Corfu old town and Spianada square from above

A food and culture tour of Corfu island

A food tour of Corfu isn’t just about sampling delicious tastes and local products. It’s also about discovering the unique heritage left behind by Venetians and all the other cultural other influences on this star Ionian Sea island
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3 - 6 hours
All year round


A food & culture tour of Corfu island

Just as you can see and feel Corfu’s rich cultural identity, so too can you smell and taste it. The Venetians (at a time when most of Greece was under Ottoman rule) left the best of themselves on the food front, but you’ll also find British and other influences in Corfu – all of which have given the island a unique local flavour. 

As you wander around Corfu Old Town – down the cantounia (pedestrianised little roads) and past stores selling local products and open-air markets – you’ll piece together a unique history. The Fortezza Vecchia and Nuova (Old and New Fortress), Campiello (atmospheric old quarter) and Spianada Square all carry their Venetian legacy in their names. Just as sofrito (pan-fried veal in a wine-based sauce), pastitsada (beef or rooster casserole with pasta), bianco (a succulent fish-based dish) and bourdeto (a spicy fish dish whose red colour comes mostly from peppers) do in tavernas.

Yes, Corfu’s food influences are often Venetian, but the taste is unmistakably Greek. The olive oil, honey and wine you enjoy on Corfu will most likely be local. Even the beer could be. And let’s not mention the dairy and meat products or the fresh fish. You’ll discover it all on a food tour – definitely one of the best things to do In Corfu, whether it’s a full-day experience or spread throughout your holiday. Just don’t forget to bring your appetite. 

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Highlights of a Corfu food & culture tour

Organised food tours in Corfu typically focus on markets, local producers and restaurants in the Old Town, but you should also explore the rest of the island and add visits to a winery, olive press or other producers out of town. 

The local drinks

Who would have expected that ginger beer would be part of Corfu’s culinary culture? And yet, ask for a ‘tsitsibira’ and that’s what you’ll get. You have the British to thank for this tangy delight - and, specifically, a brewery that was founded in 1842 to produce it for British soldiers. The locals developed a taste for it and the rest is history. And if a regular beer is more to your taste, fear not. A brewery opened in 2006 producing red and dark ales and weisses that are exported in growing numbers. The brewery (out of town) offers beer-tasting experiences.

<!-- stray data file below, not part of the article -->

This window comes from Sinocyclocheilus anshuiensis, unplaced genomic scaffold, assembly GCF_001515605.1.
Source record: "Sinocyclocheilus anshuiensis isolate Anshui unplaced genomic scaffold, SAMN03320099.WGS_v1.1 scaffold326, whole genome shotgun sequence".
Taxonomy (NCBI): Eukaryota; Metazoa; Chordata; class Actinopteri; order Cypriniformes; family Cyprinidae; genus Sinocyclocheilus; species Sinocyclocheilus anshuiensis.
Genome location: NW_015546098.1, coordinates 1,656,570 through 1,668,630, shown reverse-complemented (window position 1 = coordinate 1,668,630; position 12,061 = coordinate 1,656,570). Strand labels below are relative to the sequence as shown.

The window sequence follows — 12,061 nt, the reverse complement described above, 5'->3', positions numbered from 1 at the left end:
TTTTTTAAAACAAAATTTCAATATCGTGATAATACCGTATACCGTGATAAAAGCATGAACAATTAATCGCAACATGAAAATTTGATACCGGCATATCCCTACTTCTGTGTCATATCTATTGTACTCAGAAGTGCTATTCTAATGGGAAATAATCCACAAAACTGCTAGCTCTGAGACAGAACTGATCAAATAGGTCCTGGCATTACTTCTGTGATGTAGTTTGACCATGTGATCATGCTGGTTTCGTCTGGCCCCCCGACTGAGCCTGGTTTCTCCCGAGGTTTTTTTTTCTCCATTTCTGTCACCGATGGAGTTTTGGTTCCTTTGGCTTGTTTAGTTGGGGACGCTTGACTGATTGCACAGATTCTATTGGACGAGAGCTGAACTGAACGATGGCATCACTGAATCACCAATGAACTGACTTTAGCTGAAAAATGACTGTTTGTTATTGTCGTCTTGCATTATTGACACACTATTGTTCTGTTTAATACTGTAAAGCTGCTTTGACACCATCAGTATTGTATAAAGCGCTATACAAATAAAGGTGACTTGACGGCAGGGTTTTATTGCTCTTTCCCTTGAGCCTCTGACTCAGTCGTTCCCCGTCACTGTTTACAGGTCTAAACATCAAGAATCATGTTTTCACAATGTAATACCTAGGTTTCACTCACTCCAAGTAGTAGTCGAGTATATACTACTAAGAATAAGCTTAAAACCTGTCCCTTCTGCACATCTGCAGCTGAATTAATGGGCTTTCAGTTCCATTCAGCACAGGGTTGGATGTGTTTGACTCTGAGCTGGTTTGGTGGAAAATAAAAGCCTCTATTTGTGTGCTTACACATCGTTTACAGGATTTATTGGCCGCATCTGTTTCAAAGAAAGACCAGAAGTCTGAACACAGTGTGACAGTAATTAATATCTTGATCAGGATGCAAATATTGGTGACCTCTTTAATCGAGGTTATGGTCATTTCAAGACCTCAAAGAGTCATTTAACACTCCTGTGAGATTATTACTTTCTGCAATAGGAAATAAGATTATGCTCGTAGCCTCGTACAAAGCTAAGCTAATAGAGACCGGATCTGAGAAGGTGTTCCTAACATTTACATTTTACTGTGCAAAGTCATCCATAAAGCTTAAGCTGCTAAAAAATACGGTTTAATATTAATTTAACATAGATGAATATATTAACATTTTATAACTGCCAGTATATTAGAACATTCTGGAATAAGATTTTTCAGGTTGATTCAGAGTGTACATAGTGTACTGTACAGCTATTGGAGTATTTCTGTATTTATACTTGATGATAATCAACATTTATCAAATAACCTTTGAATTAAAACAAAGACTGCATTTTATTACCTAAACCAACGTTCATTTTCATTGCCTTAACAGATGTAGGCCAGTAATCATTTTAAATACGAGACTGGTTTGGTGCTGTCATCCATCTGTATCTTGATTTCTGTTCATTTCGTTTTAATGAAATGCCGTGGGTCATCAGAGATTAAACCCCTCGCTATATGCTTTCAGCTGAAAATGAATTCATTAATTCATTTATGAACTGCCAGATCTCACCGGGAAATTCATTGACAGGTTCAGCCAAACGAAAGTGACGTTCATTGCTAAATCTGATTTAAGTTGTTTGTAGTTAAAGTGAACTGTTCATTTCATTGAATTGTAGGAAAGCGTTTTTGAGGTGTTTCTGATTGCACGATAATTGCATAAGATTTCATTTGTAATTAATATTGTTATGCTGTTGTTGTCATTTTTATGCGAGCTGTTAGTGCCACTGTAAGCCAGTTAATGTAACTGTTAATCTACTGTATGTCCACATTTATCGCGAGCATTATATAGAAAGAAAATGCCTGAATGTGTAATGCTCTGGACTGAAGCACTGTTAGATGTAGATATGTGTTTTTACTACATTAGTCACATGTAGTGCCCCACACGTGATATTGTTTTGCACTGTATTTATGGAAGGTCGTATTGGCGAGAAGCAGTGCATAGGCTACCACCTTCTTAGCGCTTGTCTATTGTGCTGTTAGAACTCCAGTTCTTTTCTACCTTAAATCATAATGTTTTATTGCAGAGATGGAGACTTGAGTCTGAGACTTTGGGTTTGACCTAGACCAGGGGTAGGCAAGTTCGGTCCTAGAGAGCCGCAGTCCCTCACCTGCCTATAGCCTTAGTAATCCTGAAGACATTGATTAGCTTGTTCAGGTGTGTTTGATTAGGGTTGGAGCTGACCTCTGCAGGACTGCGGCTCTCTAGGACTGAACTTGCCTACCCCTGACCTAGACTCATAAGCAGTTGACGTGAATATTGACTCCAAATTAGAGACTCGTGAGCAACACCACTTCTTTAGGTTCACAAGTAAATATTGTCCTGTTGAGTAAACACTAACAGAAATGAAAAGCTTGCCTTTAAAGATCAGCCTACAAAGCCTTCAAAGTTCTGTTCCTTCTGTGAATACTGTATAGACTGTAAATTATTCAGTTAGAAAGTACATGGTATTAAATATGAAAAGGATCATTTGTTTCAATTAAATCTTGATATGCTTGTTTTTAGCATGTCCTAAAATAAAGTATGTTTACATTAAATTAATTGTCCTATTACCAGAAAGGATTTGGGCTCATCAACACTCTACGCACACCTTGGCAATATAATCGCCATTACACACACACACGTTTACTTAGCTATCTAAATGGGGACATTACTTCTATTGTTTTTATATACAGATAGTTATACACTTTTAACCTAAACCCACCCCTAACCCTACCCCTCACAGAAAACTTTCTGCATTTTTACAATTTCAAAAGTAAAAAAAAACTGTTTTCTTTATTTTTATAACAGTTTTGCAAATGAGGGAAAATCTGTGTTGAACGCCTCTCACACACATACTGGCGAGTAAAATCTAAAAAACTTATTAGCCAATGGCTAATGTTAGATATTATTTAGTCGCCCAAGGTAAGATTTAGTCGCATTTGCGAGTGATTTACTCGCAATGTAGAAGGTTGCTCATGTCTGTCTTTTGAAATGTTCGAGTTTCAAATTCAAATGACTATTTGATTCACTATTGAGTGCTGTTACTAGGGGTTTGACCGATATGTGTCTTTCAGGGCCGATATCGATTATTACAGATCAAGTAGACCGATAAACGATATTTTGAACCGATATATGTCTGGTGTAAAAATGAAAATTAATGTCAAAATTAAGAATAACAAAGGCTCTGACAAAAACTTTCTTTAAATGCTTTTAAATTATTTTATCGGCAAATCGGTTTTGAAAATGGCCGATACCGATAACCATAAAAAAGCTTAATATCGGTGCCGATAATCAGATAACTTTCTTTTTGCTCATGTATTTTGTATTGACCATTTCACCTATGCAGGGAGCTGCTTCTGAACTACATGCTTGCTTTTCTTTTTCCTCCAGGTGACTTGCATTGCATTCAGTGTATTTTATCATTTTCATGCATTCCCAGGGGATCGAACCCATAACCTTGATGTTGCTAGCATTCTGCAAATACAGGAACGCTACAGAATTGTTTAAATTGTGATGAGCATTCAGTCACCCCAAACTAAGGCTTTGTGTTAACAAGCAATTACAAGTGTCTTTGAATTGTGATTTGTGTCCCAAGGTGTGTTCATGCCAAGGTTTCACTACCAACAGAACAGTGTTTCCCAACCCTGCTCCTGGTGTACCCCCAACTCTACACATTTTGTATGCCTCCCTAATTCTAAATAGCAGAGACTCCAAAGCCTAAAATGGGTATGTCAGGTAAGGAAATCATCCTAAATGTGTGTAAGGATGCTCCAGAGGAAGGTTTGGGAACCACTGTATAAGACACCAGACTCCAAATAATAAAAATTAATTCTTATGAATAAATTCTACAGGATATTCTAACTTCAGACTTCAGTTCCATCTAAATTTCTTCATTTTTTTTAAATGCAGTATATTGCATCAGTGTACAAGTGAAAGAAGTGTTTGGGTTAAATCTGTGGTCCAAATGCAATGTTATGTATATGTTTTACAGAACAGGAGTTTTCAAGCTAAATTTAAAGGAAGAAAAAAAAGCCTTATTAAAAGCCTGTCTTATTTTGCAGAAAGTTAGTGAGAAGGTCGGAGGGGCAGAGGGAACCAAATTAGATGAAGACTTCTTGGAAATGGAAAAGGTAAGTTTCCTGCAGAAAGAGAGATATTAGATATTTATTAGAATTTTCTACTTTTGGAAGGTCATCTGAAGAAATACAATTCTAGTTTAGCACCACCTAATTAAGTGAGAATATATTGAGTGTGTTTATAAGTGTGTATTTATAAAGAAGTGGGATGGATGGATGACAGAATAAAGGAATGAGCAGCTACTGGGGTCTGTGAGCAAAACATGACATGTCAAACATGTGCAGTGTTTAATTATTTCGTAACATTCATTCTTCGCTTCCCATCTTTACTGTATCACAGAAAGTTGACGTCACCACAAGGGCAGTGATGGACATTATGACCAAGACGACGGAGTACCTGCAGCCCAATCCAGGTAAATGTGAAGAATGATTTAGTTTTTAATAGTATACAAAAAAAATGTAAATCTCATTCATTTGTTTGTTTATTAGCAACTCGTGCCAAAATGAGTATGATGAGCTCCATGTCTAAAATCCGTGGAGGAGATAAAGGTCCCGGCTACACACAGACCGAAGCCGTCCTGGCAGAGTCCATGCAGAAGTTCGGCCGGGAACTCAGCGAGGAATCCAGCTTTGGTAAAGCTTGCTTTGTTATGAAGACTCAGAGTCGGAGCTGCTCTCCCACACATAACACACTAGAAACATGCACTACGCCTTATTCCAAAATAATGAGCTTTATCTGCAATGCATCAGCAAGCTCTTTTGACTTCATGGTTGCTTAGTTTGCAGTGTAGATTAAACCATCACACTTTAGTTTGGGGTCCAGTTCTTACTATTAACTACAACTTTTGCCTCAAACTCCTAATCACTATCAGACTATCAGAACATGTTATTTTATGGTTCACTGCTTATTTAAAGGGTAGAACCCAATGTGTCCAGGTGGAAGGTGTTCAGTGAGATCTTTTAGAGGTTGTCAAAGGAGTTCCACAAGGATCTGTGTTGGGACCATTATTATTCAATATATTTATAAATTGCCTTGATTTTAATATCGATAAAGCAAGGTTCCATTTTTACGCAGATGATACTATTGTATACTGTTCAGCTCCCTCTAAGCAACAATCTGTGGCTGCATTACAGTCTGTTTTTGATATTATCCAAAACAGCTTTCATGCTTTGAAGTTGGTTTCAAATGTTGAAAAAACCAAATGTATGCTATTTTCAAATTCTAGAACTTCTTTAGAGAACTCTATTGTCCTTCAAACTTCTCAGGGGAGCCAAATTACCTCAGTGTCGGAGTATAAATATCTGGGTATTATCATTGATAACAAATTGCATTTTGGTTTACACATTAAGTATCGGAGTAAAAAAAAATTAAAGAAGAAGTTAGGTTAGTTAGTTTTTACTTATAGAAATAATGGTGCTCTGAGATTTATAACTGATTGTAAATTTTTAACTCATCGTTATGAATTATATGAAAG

The kumquat 

Another legacy of the British that has been enthusiastically adopted by locals. The bittersweet citrus fruit was introduced by botanist Robert Fortune in the 19th century and has been cultivated on Corfu ever since, chiefly to produce a liqueur or preserved sweets. It’s even gained PDO status. You can visit a factory to see the production process, but you’ll find kumquat products in stores all around the island and probably be offered a glass of the liqueur to end your meal. 

A traditional almond snack 

For a little energy boost as you explore, there’s nothing better than a local almond snack. Mandoles are caramelised almonds (the name comes from the Italian for almond) while mandolato is a soft nougat bar also containing honey. 

A Corfiot ouzo-meze

Corfiot cold cuts and cheeses are made for meze. First, order yourself an ouzo and then ask for some suggestions. Some tips from us: Nouboulo (pork fillet marinated in wine), salado (pork salami with garlic, sea salt, pepper and local herbs), hard and peppery graviera cheese (similar to Italian pecorino) and sykomaida (a fig paste with grape must wrapped in walnut leaves). They’re also perfect for taking home with you.

The olive oil 

Olive cultivation took root under the Venetians and there are now an estimated 4 million olive trees on Corfu. It is said that the island once supplied olive oil to the Vatican. You can visit a traditional or modern olive press and visit an olive museum, but there are also plenty of opportunities to buy olives and olive oil in town. 

A local market 

If you want to see what Corfiots take home in their weekly shop, head to the Central Market near the New Fortress. You’ll find fresh fruit & vegetables and seafood (from sardines to grouper and cuttlefish) as well as honey, kumquat sweets and other local delicacies. You’ll also be entertained by the banter of local traders.

The butter & milk-based sweets 

Corfiot butter has a very delicate, creamy taste that can be attributed to the higher altitude grazing pastures for the island’s cows. And if you want a cheeky something with your coffee, order a galaktoboureko (filo pastry with custard filling, generously drizzled with syrup). Find yourself a shop specialising in Corfiot dairy products. Heaven!

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